Morioka Hachiman-gu, Worship pavilion Haiden

Morioka Hachiman-gu

Iwate’s Great Shrine

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Morioka Hachiman-gu is a Shinto shrine in the heart of Morioka City, in Iwate prefecture, in the north of Japan. All year round, several very popular matsuri festivals take place amidst its imposing pavilions and large enclosure.

Morioka Hachiman-gu is said to have its origins back to 1062 with the Minamoto Clan when they were battling the Abe clan in the Zenkunen war at the time. A first shrine called Hatomori Hachiman-gu was then erected to pray for the victory of Minamoto’s army.

In 1680, the daimyo lord of Morioka domain, Nanbu Shigenobu (1616 - 1702), has it reconstructed. The Shinto enclosure was thereafter destructed and relocated several times after natural disasters and fires 🔥. Today’s buildings have a modern aspect, as they were renovated in 1997 and the main great torii ⛩️ gate was built in 2002.

Thanks to its impressive size and its bright red vermilion, it is viewable from afar, especially from the starting point of the Hachiman-dori avenue that leads to the grounds’ entrance. The 850 meters straight street is lined with small local shops, restaurants and cafés, an ideal setup to wander in before visiting the shrine.

Morioka Hachiman-gu, Great Torii gate at the entrance of the grounds

An enclosure of sumptuous dimensions

Located in Morioka city center, Hachiman-gu shrine enjoys a large superficy, noticeable as soon as entering the premises. The installations are spacious and large. There are all the usual structures of a Shinto site, such as:

  • Sando, the central paved path;
  • Chozuya, the ablution pavilion to purify before praying;
  • The pair of komainu guardians, represented by 2 massive stone statues;
  • Ishidan, the stone stairway leading to the main plaza; and,
  • Haiden and honden, the cultual pavilions richly decorated with sculptures dedicated to the kami Hachiman, the god of war enshrined here.

The enclosure is also home to several other smaller pavilions such as:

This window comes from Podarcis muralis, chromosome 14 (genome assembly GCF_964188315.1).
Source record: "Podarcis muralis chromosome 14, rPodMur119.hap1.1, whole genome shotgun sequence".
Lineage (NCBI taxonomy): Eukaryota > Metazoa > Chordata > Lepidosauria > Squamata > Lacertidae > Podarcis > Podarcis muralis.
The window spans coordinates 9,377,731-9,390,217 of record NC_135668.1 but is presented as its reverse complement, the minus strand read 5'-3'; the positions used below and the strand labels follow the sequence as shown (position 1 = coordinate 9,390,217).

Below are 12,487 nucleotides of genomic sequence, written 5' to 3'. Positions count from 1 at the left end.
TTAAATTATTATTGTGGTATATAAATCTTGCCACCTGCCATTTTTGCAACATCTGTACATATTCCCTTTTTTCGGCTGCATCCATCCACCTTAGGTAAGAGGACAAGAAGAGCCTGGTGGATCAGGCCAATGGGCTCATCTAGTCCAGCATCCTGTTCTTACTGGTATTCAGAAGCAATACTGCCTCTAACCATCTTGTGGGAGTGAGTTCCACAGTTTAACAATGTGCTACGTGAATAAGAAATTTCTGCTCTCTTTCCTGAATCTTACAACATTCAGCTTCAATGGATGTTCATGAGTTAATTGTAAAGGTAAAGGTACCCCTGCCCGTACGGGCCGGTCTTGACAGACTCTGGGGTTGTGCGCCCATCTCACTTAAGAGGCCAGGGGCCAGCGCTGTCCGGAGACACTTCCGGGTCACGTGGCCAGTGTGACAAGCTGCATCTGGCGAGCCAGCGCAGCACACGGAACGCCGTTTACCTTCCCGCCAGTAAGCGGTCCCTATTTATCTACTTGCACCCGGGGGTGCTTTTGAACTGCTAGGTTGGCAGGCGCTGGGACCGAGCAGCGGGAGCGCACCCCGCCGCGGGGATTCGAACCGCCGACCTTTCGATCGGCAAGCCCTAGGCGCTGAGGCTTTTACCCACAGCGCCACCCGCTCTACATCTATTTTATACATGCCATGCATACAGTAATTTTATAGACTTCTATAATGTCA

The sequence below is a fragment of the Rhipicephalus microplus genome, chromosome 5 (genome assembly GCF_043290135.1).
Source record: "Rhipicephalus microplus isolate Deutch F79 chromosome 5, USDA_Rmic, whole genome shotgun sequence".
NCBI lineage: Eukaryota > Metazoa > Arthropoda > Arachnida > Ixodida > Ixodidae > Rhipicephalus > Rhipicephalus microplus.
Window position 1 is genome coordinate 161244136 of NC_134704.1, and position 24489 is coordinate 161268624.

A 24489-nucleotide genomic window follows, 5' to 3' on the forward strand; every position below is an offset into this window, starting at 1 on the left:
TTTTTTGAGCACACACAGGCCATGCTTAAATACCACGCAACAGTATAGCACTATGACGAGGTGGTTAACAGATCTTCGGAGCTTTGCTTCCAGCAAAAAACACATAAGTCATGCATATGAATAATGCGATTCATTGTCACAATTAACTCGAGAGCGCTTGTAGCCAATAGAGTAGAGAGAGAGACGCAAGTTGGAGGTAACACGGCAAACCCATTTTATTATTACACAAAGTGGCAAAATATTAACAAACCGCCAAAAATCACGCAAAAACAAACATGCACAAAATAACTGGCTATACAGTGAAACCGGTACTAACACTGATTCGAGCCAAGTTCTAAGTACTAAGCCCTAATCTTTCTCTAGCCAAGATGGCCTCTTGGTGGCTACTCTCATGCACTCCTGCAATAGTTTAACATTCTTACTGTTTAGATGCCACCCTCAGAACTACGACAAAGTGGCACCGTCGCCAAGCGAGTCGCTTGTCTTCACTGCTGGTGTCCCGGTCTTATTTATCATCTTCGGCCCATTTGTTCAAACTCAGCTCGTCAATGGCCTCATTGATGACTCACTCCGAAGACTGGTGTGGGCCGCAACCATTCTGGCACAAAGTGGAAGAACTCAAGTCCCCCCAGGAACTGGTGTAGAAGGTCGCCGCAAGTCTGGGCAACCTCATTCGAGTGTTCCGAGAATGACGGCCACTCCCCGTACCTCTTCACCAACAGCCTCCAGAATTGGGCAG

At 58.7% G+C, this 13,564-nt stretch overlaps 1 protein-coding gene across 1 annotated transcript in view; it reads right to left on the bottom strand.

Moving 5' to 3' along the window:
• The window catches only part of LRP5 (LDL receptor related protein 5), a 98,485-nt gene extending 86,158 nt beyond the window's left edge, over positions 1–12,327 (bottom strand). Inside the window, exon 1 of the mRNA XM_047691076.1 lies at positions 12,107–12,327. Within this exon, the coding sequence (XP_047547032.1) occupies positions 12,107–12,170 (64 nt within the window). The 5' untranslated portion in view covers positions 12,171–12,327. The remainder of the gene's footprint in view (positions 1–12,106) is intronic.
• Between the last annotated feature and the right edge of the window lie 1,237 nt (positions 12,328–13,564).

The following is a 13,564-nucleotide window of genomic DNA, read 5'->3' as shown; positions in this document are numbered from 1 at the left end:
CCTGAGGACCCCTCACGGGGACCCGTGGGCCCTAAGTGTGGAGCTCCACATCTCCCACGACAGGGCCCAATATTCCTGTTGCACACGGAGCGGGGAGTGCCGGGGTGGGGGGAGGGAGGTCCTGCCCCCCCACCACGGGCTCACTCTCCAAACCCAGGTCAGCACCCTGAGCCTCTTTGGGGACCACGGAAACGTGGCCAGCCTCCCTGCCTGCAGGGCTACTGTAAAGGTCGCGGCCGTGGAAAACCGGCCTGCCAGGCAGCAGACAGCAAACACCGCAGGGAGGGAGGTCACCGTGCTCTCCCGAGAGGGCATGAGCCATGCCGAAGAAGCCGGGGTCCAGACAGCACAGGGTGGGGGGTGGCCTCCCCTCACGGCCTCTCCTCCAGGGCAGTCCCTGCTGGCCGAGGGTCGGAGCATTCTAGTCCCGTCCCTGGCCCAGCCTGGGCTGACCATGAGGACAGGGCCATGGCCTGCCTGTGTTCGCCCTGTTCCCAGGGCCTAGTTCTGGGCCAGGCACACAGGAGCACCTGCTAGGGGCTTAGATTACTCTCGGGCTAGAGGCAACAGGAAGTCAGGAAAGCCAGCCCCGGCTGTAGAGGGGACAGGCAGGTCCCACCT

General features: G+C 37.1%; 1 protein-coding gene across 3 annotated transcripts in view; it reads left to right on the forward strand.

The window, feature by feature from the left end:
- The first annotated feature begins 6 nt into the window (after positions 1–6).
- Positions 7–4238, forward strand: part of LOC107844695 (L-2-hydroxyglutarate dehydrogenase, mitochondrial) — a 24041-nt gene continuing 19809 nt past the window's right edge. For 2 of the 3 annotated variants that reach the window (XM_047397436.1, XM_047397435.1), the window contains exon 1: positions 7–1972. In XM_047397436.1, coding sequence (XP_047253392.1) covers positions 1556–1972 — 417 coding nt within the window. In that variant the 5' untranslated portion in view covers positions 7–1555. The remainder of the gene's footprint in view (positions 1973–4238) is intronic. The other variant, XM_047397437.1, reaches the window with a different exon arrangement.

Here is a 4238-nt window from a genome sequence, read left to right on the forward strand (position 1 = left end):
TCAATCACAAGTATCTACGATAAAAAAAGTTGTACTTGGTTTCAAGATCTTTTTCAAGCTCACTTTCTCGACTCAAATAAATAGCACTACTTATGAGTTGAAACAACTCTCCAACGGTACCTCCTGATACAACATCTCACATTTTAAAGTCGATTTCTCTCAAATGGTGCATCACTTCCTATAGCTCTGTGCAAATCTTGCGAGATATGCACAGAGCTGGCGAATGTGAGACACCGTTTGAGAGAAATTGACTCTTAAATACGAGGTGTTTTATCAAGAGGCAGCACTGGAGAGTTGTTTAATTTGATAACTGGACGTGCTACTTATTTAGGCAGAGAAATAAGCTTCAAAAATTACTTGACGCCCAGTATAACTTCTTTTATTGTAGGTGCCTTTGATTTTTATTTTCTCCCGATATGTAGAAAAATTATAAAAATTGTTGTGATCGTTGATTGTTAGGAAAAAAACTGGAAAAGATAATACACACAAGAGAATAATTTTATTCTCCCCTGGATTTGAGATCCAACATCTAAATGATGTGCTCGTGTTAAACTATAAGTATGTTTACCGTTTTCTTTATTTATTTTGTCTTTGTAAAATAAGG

• The one dedicated to Daikokuten and Ebisu, 2 of the Lucky Gods in Japan, often pictured together and related to commercial and agricultural wealth;
  • Takabe-jinja, dedicated to a cooking deity;
  • Morioka Ten-jinja for academic success;
  • En-musubi-jinja to find one’s soul mate and have good love relationships; and,
  • Iwate Gokoku-jinja, the prefectural shrine dedicated to the soldiers fallen for the country.

Overall, about a dozen of secondary shrines with distinctive functions are gathered in the same enclosure. All of them are good reasons for Morioka’s inhabitants to go pray at Hachiman-gu. In addition, the place is really popular for traditional Shinto wedding ceremonies, as well as all yearly family celebrations.

Morioka Hachiman-gu, Miko Shinto priestess at the amulet shop

Regional matsuri renowned throughout Japan

Morioka Hachimangu is also widely known in the archipelago for its popular matsuri festivals that take place each year, especially:

  • Morioka Aki Matsuri, held in September, is famous for its marvelous float procession and yabusame (horseback archery) festival;
  • Chagu Chagu Umakko, takes place on the 2nd Saturday of June, with a parade of horses and their horsemen donning beautiful traditional costumes, going to the shrine as it is the arrival destination of a horse transhumance. The horses are carrying bells whose tinkling is enlisted in the 100 Soundscapes of Japan.

The place may sometimes seem empty, especially on a week day, but Hachiman-gu shrine is a major place of gathering for the local population. It is therefore a good destination for sightseeing travelers wishing to immerse shortly in the Shinto rituals rooted in the every day life. The visit continues nearby with the discovery of Morioka Castle 🏯’s ruins, converted in a pleasant public park with abundant cherry trees 🌸 blooming in spring.

⬇️ Further down this page, discover our visit guide in Morioka Hachiman-gu and around.
By Kanpai Updated on November 03, 2023 Morioka Hachiman-gu